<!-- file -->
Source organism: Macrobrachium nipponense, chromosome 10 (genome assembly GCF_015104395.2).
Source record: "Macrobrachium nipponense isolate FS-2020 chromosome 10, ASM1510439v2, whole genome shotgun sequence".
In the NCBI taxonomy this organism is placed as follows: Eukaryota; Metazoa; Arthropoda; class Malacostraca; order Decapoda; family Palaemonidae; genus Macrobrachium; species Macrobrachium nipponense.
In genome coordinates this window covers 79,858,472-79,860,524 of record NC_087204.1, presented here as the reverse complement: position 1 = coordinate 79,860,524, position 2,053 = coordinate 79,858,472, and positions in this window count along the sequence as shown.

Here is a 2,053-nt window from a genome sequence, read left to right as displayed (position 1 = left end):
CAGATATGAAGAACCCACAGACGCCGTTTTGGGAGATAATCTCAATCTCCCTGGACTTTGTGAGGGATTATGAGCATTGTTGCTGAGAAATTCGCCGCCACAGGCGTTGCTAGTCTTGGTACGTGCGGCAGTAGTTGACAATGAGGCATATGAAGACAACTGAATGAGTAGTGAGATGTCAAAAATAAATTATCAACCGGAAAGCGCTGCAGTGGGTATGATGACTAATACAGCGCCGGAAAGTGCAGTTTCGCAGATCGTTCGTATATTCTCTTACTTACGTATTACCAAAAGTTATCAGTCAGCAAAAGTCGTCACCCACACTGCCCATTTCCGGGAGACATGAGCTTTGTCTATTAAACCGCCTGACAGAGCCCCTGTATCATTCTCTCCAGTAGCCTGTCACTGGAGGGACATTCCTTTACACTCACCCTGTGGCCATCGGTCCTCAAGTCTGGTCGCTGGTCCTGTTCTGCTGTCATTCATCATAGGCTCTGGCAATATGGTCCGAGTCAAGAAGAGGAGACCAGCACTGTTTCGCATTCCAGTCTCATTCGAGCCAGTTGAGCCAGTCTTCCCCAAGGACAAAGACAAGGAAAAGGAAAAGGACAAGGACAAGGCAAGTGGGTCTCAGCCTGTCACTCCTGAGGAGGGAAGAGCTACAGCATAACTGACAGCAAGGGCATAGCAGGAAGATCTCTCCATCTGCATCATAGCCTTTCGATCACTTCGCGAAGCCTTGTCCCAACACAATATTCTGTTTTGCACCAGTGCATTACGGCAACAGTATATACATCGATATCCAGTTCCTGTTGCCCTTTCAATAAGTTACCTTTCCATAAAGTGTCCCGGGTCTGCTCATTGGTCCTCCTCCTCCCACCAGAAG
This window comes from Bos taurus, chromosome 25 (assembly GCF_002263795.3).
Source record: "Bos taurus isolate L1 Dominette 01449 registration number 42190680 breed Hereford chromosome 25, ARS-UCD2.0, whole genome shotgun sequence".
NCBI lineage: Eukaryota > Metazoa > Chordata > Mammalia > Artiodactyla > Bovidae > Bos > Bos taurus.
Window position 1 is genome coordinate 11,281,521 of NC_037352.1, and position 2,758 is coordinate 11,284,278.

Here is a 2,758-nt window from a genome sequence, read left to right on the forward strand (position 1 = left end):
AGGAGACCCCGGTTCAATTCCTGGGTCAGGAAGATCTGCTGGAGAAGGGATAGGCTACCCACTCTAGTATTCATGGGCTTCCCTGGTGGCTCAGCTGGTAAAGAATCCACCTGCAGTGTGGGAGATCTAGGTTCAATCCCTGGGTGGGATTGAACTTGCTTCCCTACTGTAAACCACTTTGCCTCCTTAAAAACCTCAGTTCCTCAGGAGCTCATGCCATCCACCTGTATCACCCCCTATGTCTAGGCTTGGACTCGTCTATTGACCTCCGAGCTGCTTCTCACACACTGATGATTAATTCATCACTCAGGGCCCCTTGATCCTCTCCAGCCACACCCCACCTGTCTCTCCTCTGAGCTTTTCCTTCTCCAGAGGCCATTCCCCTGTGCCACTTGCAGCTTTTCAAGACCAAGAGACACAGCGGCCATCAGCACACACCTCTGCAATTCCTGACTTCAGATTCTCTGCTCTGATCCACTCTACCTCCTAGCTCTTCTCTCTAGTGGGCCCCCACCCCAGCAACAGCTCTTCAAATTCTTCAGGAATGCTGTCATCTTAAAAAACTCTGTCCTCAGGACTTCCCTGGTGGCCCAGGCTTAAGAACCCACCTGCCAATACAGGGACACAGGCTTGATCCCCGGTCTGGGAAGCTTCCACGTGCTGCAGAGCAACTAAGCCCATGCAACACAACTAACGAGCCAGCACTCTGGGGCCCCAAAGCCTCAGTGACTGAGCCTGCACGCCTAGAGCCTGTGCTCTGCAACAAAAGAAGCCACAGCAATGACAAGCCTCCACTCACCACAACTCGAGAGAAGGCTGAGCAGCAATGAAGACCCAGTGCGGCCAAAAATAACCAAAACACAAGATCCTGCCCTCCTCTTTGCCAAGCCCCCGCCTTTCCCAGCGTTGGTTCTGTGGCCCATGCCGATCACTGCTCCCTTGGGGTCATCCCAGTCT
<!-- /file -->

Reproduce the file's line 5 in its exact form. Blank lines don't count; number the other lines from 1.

Here is a 2,053-nt window from a genome sequence, read left to right as displayed (position 1 = left end):